News

Professor killed in plane crash

Photo courtesy Miller Schol of Medicine

Dr. Jagajan Karmacharya, an associate professor at the Miller School of Medicine, was killed Sunday along with his girlfriend in a plane crash near the capital of Nepal.
Karmacharya, who was also the chief of vascular surgery at Miami’s Veterans’ Administration Hospital, had traveled to his home country of Nepal to visit his sick mother and introduce her to his girlfriend.
Accompanied by his brother and sister-in-law, the couple had taken a Buddha Air sightseeing flight to Mount Everest. Investigators suspect that the aircraft crashed while attempting to land.
Karmacharya’s brother was taken to the hospital, where he died later that day. The crash claimed the lives of all 19 passengers on board.
According to BBC News, crashes involving small planes are not uncommon in Nepal.
This is Buddha Air’s first severe accident in nearly 14 years, according to the Miami Herald.
Karmacharya has been with the Miller School for three years. He played a key role in getting the school accredited by the Accreditation Council for Graduate Medical Education for the Vascular Surgery Fellowship.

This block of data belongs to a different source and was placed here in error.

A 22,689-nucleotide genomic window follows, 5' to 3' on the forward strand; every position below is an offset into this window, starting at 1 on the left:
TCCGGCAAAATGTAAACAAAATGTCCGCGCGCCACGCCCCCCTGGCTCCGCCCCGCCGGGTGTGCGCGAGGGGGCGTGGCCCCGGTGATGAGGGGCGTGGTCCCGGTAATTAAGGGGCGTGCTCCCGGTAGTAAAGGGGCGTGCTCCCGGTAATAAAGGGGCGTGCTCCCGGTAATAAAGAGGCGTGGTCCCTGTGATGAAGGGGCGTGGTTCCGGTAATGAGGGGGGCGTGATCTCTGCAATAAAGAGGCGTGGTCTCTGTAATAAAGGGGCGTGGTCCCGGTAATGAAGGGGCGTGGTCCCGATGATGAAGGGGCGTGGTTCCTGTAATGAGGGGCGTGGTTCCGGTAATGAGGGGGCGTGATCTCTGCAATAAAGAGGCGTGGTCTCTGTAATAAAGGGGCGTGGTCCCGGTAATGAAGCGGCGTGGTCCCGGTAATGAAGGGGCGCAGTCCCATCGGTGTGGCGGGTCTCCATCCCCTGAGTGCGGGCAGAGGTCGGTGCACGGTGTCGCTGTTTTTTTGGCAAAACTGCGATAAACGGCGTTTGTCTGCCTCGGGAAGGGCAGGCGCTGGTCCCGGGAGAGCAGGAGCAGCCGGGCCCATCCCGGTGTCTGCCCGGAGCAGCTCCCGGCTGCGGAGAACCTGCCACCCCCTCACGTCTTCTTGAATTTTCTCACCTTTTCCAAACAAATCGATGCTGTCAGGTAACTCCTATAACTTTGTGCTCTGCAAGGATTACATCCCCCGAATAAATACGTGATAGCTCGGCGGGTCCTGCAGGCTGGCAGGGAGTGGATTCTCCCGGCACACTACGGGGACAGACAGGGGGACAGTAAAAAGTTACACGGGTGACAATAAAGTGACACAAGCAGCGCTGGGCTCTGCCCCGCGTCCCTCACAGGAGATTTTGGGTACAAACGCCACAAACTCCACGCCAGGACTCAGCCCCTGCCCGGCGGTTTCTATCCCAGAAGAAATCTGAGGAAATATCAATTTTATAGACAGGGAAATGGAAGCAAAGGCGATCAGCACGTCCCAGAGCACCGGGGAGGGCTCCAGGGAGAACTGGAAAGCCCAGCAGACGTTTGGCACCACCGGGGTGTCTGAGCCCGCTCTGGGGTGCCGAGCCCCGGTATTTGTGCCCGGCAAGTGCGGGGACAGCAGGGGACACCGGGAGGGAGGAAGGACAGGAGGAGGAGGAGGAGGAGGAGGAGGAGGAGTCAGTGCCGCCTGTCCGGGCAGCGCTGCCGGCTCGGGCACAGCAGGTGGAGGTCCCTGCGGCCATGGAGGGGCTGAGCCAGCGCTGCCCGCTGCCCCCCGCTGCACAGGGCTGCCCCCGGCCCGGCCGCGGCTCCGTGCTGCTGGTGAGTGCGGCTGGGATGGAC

“This is not just sad for us; it’s a great family tragedy,” Alan Livingstone told the Miami Herald. Livingstone is the chairman of the department of surgery at UM’s Miller School of Medicine and was Karmacharya’s supervisor.
Karmacharya is survived by his teenage son, his two brothers and his mother.

September 28, 2011

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Alysha Khan

Online Editor


ONE COMMENT ON THIS POST To “Professor killed in plane crash”

  1. Crystal Lee says:

    Dr. JJ was a God send to me and my family. He was a caring; kind, compassionate person. His gift of vascular surgery saved the life of my mother.
    I am sorry for his family and his fiancee’s family loss. He was a gentle man and I will remember the care that he provided to my mom. God bless you all.

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The Miami Hurricane is the student newspaper of the University of Miami in Coral Gables, Fla. The newspaper is edited and produced by undergraduate students at UM and is published weekly on Thursdays during the regular academic year.